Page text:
A huge fortress, still buried under Slava Rusă village

Slava Rusa village of today is on top of the impressive ancient city of Ibida. The archaeological site, as much as it was discovered, tells the incredible story of a Roman-Byzantine settlement that once was bigger and stronger than even the more famous Histria, Tomis or Callatis.

Ibida or Polis (L)ibida, as was called by the great archeologist Vasile Parvan, was a huge fortress stretching over 24 ha. It had 24 defense towers, a fortification line of over 2000 m in length and 3 access gates. But its most special feature was that it was the only fortress in Dobrogea that was crossed by a small river called Slava. Ibida’s location was at the crossroads of some important routes, having a big contribution for its development. It is said that at the peak of its glory it had over 10.000 inhabitants. It also had a defensive system made of several fortifications on the nearby hills (such as the fortress of Harada) and many observation posts.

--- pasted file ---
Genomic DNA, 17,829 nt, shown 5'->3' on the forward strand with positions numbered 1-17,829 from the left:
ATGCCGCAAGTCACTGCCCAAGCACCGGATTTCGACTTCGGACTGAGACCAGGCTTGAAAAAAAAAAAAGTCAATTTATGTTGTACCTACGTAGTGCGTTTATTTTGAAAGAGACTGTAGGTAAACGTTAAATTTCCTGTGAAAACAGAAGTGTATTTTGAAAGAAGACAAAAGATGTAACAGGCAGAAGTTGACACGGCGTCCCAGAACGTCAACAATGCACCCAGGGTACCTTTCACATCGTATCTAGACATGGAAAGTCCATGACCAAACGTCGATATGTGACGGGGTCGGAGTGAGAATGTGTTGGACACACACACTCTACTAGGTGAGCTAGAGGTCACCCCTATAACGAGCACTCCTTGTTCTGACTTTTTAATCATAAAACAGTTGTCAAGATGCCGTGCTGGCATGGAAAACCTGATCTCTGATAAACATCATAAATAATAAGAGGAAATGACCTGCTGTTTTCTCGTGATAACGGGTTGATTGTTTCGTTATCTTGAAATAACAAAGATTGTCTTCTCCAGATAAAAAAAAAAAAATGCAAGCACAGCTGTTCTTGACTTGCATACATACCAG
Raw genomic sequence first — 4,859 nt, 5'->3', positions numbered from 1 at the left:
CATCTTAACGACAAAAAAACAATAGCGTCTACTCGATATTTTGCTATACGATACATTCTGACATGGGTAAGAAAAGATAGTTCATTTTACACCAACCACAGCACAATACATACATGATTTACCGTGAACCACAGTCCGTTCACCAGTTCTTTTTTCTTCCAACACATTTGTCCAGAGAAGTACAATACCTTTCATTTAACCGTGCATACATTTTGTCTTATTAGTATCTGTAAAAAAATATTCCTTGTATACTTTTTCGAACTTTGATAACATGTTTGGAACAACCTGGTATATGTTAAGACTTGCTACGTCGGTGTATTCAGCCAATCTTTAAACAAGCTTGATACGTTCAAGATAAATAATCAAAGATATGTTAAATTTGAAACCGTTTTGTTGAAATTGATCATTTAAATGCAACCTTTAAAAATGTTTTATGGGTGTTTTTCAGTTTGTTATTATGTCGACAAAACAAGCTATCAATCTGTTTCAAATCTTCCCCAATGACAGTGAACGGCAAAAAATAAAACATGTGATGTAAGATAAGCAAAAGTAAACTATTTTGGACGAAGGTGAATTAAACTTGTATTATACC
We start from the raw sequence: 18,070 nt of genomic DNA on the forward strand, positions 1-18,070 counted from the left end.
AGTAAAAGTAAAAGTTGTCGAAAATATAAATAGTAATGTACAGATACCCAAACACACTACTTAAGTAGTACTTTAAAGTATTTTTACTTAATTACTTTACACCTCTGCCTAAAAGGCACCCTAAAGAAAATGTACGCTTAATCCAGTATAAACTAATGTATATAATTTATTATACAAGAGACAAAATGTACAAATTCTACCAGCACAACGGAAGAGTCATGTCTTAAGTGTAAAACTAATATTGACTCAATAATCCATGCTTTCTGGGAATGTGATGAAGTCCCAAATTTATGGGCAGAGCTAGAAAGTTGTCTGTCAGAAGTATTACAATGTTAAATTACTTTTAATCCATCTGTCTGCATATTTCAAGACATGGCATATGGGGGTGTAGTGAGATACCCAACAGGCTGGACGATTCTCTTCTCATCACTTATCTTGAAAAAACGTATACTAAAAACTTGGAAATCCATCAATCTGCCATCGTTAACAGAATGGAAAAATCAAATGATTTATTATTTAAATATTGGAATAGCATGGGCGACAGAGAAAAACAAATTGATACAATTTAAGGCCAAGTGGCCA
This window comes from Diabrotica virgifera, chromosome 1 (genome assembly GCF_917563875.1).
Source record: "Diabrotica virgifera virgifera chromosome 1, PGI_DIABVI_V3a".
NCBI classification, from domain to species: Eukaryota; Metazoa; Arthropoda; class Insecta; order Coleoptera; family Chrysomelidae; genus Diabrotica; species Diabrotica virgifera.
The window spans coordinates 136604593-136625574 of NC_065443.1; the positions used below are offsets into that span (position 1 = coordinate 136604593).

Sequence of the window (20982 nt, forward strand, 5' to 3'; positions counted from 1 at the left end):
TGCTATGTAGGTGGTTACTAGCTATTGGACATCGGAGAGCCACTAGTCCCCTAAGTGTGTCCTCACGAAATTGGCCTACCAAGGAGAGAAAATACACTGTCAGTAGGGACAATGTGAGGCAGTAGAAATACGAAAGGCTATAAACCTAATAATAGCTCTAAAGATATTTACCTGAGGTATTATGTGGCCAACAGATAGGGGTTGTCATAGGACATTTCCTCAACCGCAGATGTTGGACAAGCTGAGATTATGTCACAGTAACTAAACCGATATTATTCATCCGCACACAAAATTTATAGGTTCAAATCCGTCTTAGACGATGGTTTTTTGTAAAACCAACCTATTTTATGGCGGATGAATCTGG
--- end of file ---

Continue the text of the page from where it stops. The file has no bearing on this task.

Latest archeological research revealed that Ibida (Romanian and Roman-Byzantine) had a relatively short life of about three centuries. It was founded in the 4th century A.D., then rebuilt by Emperor Justinian (527-565) and abandoned a few decades later. It was founded during the reign of Constantine the Great (306-337) under the rule of the Western Roman Empire and it was abandoned during the rule of the Byzantine Empire (in the 7th century A.D.)

Ibida had times of great prosperity, revealed by its great buildings but also difficult times, when it was repeatedly attacked by the Goths, the Kutrigurs (during Iustinian time) and then by the Avars and Slavs (at the end of the 6th - beginning of the 7th century). Last historical information about Ibida dates from the times of Heraclius, Emperor of the Byzantine Empire (610-641), during this time the fortress was most likely abandoned and never reinhabited.

The misterios castrum on the Harada hill was 3ha in size and was used in the 3rd and 4th century. It had many powerful towers that are still visible today through the forest covering the hill. The purpose of this smaller fortress is not really known. Some theories say that it was a refuge for the inhabitants of Ibida in case of a attack. Most probably it had a military role of surveillance and garrison for troops that were tasked with maintaining order over the region.

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